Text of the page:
Shelley M. Smith and Catherine Williams
Complex contemporary sculptures composed of re-used materials present numerous practical challenges for conservators in regard to description, documentation, conservation treatment, handling, and long-term condition tracking. In addition, these sculptures illuminate biases about reused materials that generate incorrect assumptions about structural stability or long-term preservation. Such sculptures also present philosophical dilemmas that are familiar in the context of conservation of contemporary art, such as unorthodox treatment methods that challenge traditional conservation ethics, but are most suitable for the stability of the sculpture and maintaining the artist’s intent.
This paper addresses the practical and philosophical issues faced by conservators while developing short- and long-term preservation strategies for a collection of 12 John Chamberlain sculptures in the Menil Collection. John Chamberlain (1927- 2011) created abstract sculpture out of salvaged auto parts and reused sheet metal from industrial and commercial sources. In addition to taking advantage of his raw materials’ used condition, the artist worked in a collage-like manner, spontaneously spot welding or fastening pieces in place. The resulting sculptures exemplify the rough history of the raw materials and exuberance from the artist’s working methods that belie the complexity and fragility of the sculptures’ materials and structure.
Research into Chamberlain’s fabrication techniques and the industrial manufacturing processes of the materials used in his sculpture are described in the paper, as well as research and consultation with curators and specialists, and past conservation treatments. Two interviews with the artist over the course of 13 years informed the decisions made throughout the duration of the treatment. These interviews illustrate the value of interviewing artists directly, and how their memory and perception of the work may change over time.
To solve problems of documentation and condition reporting, a new standard methodology of documentation was developed specifically for this collection of sculptures. This standard documentation, which included a descriptive report template, specific photographic procedures, and protocols for annotating photographs using an iPad, proved invaluable in identifying the conservation needs and priorities of each sculpture, while allowing us to draw comparisons between sculptures and follow changes in the artist’s working methods over time. The implementation of a standard documentation methodology also facilitates tracking of condition issues in the future, and can be used as a model for documenting complex sculptures by other artists.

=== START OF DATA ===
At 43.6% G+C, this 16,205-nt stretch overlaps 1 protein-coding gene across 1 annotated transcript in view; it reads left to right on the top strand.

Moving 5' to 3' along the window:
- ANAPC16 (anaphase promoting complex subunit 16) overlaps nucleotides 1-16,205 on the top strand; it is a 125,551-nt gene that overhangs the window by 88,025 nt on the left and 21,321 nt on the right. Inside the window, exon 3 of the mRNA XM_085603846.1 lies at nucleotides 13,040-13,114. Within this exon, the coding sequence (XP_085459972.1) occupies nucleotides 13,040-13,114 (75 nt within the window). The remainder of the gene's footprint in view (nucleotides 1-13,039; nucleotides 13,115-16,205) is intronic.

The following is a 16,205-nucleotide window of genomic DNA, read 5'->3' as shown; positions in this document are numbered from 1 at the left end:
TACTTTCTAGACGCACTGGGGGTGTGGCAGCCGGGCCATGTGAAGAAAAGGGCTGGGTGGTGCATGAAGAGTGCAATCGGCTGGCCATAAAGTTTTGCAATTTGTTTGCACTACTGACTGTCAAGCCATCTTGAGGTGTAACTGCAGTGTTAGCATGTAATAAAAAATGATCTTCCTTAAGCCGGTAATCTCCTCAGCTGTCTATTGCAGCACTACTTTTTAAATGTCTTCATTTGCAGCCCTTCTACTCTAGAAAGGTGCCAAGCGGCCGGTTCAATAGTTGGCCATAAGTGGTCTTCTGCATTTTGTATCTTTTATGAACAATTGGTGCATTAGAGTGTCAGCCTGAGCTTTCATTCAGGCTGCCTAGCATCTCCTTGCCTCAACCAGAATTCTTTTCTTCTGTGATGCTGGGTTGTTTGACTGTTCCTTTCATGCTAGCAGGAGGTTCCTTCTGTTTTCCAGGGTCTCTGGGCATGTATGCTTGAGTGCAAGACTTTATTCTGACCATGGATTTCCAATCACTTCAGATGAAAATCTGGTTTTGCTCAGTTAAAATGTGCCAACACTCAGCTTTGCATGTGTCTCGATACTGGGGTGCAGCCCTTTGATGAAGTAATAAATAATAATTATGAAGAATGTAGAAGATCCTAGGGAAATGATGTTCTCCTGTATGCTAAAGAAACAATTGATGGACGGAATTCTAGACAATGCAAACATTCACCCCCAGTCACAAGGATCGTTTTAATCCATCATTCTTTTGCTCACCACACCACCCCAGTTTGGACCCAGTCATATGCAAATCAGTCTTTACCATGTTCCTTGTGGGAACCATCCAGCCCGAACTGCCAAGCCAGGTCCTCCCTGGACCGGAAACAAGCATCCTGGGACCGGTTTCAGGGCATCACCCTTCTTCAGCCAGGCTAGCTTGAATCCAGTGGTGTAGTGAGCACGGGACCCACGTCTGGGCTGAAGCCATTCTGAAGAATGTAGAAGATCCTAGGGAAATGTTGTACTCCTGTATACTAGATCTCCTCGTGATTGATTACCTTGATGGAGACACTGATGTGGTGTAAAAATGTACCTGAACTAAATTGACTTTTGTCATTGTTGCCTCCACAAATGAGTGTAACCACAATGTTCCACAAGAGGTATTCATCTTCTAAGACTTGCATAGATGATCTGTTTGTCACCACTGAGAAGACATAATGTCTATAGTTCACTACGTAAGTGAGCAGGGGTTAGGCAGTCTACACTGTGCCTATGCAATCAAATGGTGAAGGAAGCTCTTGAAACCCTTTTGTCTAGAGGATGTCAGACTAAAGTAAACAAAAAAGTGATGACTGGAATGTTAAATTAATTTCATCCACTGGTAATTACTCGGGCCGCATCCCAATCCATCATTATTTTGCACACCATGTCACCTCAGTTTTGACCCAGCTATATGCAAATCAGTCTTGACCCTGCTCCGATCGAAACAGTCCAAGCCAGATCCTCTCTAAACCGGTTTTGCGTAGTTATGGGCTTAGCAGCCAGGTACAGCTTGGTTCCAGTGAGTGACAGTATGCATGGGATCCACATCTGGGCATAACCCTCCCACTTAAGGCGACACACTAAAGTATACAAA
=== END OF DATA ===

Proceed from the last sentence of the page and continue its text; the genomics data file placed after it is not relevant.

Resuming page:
The paper also describes the practical aspects of conservation treatment of several Chamberlain sculptures, which involved collaboration between a team of conservators, art handlers, and a master metal craftsman, and documentation of the treatment with time-lapse photography.
Overall, this project addressed dilemmas in the conservation of artworks where treatment methods that are most suitable for the sculpture and are also integral to maintaining the artist’s intent challenge traditional conservation practices and ethics. Documenting and treating the collection as a whole provided an opportunity to develop a systematic approach to documentation and treatment to provide clear, consistent information regarding decision-making rationale.